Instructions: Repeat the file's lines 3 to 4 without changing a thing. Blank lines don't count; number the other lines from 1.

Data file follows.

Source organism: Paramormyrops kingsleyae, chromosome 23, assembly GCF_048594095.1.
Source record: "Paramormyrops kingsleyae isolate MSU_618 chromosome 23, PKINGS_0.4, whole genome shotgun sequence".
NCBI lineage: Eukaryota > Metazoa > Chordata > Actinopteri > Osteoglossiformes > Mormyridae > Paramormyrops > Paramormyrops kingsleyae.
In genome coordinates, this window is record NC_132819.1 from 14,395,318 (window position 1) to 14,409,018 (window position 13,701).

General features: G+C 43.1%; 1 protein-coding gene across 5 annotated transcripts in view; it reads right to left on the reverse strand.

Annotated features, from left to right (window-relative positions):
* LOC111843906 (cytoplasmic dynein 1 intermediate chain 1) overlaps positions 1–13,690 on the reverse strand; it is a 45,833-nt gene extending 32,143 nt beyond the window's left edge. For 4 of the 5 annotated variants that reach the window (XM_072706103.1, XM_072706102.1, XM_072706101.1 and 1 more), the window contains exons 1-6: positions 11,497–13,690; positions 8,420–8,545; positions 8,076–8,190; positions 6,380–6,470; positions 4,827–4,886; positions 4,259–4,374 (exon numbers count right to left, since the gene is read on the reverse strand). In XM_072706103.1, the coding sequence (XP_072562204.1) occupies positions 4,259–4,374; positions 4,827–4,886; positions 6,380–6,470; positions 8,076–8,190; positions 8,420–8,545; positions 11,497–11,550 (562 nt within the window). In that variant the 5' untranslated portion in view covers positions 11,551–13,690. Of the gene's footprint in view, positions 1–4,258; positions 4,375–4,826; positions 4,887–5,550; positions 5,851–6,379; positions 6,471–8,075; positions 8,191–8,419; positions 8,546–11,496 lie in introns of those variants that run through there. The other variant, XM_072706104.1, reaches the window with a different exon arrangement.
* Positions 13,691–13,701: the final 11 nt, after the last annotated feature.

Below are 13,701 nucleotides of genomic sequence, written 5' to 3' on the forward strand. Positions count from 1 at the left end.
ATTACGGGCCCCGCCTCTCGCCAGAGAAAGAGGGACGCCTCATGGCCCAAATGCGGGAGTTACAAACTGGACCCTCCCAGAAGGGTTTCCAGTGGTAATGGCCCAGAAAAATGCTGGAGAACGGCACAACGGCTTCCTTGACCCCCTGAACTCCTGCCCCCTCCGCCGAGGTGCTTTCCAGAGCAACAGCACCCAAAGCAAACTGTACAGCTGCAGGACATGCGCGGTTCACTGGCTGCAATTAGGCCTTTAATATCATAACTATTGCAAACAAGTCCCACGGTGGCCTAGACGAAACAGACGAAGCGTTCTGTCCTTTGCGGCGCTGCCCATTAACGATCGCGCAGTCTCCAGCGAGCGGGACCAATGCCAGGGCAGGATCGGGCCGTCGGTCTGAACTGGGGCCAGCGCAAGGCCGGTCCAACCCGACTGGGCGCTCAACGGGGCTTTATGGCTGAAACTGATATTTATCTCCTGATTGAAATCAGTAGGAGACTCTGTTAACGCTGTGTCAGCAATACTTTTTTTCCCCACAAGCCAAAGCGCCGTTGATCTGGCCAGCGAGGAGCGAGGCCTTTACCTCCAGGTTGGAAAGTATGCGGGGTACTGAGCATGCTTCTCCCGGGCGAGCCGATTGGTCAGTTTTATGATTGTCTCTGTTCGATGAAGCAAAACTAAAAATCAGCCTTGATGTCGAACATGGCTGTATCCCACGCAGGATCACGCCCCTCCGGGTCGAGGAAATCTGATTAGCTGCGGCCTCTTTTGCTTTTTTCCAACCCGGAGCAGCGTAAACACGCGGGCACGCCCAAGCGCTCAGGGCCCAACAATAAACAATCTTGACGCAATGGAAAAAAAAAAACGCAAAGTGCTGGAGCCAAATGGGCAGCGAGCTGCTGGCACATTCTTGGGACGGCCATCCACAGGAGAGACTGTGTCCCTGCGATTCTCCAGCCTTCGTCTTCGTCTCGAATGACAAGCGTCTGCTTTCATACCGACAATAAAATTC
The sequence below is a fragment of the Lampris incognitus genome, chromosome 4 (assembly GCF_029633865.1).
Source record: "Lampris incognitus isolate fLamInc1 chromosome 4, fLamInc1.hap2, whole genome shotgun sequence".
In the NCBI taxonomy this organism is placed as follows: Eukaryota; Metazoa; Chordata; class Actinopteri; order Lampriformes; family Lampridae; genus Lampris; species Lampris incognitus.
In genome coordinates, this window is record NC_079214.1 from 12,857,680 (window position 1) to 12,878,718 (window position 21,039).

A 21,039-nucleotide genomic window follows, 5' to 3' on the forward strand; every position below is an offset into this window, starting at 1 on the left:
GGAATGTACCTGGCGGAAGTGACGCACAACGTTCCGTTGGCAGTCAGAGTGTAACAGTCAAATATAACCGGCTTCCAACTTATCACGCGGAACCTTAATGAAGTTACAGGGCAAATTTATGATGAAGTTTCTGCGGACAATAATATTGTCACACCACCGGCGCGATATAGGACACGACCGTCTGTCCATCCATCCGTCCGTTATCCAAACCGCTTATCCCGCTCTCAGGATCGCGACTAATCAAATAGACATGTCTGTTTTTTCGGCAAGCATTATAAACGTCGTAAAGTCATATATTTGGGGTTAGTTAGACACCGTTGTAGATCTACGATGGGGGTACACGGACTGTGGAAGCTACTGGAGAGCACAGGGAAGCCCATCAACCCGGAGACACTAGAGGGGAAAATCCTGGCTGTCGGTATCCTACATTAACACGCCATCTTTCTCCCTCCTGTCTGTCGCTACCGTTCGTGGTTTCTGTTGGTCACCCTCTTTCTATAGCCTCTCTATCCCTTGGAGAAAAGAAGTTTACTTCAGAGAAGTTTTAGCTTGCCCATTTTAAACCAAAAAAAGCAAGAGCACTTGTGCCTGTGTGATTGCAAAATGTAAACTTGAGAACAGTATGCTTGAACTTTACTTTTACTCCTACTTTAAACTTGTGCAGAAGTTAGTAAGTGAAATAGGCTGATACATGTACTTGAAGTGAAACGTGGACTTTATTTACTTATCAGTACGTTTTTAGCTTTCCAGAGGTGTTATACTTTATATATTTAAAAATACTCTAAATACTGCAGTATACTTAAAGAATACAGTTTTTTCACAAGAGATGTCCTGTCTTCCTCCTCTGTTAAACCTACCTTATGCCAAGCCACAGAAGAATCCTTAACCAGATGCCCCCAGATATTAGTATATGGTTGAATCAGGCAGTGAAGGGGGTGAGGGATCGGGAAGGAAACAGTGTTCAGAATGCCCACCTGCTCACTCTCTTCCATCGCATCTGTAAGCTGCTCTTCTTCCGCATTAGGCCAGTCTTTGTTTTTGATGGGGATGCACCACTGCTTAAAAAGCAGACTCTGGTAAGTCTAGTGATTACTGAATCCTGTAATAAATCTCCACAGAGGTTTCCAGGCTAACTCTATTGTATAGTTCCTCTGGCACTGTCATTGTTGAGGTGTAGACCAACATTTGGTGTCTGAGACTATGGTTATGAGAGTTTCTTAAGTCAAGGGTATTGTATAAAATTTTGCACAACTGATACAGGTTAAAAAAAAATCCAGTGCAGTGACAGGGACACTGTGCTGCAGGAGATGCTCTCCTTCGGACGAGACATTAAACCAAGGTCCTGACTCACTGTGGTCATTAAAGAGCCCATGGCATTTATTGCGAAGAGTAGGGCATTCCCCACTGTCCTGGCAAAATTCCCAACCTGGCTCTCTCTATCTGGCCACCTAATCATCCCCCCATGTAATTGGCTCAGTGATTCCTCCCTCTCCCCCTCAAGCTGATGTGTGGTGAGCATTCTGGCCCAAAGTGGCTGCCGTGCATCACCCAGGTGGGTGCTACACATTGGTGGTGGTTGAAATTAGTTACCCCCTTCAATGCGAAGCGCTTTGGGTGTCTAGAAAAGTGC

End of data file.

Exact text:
NCBI lineage: Eukaryota > Metazoa > Chordata > Actinopteri > Osteoglossiformes > Mormyridae > Paramormyrops > Paramormyrops kingsleyae.
In genome coordinates, this window is record NC_132819.1 from 14,395,318 (window position 1) to 14,409,018 (window position 13,701).